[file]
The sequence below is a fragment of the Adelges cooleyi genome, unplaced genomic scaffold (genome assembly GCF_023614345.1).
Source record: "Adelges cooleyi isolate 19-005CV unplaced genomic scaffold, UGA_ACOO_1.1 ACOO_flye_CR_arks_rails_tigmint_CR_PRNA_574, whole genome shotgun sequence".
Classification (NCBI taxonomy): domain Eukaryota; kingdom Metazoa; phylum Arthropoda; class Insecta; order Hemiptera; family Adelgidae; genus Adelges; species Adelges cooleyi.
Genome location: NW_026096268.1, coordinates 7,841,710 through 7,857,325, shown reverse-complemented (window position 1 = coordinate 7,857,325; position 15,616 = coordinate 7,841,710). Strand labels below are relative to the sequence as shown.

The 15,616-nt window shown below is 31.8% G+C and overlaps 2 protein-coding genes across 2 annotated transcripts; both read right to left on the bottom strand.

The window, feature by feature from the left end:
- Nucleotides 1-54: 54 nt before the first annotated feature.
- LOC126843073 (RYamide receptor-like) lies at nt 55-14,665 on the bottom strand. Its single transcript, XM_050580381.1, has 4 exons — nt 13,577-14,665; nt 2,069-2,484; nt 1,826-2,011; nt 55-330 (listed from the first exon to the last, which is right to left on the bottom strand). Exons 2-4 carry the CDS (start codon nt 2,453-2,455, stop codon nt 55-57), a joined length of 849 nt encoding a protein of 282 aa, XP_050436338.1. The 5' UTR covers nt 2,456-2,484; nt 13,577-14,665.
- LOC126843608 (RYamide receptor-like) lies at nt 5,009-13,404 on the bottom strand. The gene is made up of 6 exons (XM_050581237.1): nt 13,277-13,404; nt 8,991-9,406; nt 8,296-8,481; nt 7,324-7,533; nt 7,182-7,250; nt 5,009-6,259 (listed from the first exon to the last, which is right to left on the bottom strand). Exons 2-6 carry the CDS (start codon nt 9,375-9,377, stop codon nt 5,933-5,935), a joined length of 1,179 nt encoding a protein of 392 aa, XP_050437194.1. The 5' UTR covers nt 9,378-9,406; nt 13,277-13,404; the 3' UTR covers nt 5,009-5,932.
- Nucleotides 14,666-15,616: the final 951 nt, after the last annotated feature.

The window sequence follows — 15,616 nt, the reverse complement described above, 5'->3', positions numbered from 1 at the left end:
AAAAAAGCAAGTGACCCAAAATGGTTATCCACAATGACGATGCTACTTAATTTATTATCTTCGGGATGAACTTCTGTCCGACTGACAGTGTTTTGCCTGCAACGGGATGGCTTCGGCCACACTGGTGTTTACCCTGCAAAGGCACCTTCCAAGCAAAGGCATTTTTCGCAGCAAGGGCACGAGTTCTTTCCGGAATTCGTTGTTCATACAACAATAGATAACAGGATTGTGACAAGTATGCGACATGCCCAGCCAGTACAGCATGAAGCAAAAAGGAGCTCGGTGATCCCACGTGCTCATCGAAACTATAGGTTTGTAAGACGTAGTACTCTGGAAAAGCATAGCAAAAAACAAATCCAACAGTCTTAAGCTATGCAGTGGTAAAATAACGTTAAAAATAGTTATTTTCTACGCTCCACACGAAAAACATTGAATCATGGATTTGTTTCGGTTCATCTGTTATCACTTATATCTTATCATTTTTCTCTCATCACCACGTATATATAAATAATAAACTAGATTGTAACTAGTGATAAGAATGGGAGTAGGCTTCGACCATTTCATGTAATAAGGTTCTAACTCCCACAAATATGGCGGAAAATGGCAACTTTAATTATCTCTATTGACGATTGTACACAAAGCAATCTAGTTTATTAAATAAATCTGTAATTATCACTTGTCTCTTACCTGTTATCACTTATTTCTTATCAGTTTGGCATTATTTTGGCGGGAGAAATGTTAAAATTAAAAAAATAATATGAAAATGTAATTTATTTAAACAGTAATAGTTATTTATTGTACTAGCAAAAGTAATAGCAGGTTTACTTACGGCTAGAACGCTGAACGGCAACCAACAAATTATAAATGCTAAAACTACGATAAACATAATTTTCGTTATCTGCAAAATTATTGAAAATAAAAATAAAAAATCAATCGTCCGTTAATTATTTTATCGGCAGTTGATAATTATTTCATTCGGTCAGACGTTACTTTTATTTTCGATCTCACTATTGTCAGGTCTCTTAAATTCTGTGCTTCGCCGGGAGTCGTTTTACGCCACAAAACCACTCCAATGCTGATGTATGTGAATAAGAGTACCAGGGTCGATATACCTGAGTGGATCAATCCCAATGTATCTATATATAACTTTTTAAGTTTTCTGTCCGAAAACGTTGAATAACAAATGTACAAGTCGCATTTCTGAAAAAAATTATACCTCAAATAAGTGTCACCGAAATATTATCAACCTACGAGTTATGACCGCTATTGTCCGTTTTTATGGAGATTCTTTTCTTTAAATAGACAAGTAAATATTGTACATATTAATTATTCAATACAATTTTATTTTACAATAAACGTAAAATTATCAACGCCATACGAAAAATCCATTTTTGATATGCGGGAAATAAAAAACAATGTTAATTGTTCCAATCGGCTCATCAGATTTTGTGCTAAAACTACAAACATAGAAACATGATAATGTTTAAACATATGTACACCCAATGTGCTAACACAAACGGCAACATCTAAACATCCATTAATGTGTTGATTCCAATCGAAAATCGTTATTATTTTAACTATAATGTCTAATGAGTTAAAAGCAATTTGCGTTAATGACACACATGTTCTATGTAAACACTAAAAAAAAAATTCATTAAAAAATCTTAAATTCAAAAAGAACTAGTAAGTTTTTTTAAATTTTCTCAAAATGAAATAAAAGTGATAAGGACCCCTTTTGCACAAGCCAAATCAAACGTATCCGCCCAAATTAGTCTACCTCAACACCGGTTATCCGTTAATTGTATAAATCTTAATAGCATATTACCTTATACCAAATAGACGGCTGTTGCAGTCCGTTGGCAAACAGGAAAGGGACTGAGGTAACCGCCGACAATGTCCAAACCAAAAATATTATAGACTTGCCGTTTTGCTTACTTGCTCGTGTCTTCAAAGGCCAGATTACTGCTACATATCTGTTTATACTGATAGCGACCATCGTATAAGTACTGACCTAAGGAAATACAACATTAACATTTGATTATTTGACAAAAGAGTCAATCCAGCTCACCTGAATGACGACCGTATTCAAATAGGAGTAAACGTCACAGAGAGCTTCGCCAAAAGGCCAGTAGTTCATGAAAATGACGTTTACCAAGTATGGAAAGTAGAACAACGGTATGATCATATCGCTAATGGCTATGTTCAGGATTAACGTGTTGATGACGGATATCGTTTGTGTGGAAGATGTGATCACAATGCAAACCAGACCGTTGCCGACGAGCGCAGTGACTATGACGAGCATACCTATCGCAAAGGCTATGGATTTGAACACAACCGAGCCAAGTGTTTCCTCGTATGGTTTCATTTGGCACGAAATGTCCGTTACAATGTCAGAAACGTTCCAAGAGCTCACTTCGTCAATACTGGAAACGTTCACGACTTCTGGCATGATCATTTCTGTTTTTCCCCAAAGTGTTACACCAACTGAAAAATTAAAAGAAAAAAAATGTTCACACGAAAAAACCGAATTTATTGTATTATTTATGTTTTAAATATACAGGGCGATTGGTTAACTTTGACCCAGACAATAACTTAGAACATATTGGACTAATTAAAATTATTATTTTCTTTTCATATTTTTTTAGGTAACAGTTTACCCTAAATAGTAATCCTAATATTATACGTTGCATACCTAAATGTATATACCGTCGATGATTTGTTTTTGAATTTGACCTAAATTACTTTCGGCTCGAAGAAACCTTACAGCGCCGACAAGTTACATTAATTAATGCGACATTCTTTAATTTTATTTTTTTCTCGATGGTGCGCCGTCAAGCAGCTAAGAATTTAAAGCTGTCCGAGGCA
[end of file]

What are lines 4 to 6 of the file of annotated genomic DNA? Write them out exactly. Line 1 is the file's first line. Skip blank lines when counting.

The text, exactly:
Genome location: NW_026096268.1, coordinates 7,841,710 through 7,857,325, shown reverse-complemented (window position 1 = coordinate 7,857,325; position 15,616 = coordinate 7,841,710). Strand labels below are relative to the sequence as shown.

The 15,616-nt window shown below is 31.8% G+C and overlaps 2 protein-coding genes across 2 annotated transcripts; both read right to left on the bottom strand.

The window, feature by feature from the left end: